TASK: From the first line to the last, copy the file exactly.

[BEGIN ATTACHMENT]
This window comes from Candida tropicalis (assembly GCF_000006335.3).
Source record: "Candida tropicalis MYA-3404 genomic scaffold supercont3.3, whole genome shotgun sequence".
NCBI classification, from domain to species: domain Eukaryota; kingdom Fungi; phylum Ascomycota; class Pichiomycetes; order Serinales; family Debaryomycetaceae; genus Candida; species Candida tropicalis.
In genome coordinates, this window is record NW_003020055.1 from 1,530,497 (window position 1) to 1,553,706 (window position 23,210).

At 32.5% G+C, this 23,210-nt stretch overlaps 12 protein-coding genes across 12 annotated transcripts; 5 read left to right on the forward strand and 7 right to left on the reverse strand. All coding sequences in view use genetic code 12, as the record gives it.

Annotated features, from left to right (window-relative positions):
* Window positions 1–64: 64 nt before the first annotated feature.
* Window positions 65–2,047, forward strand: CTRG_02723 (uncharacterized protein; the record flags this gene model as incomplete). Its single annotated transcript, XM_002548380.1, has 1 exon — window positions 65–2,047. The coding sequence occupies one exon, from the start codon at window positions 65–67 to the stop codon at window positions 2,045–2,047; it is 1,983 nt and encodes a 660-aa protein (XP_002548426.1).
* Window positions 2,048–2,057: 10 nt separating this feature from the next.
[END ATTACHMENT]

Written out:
This window comes from Candida tropicalis (assembly GCF_000006335.3).
Source record: "Candida tropicalis MYA-3404 genomic scaffold supercont3.3, whole genome shotgun sequence".
NCBI classification, from domain to species: domain Eukaryota; kingdom Fungi; phylum Ascomycota; class Pichiomycetes; order Serinales; family Debaryomycetaceae; genus Candida; species Candida tropicalis.
In genome coordinates, this window is record NW_003020055.1 from 1,530,497 (window position 1) to 1,553,706 (window position 23,210).

At 32.5% G+C, this 23,210-nt stretch overlaps 12 protein-coding genes across 12 annotated transcripts; 5 read left to right on the forward strand and 7 right to left on the reverse strand. All coding sequences in view use genetic code 12, as the record gives it.

Annotated features, from left to right (window-relative positions):
* Window positions 1–64: 64 nt before the first annotated feature.
* Window positions 65–2,047, forward strand: CTRG_02723 (uncharacterized protein; the record flags this gene model as incomplete). Its single annotated transcript, XM_002548380.1, has 1 exon — window positions 65–2,047. The coding sequence occupies one exon, from the start codon at window positions 65–67 to the stop codon at window positions 2,045–2,047; it is 1,983 nt and encodes a 660-aa protein (XP_002548426.1).
* Window positions 2,048–2,057: 10 nt separating this feature from the next.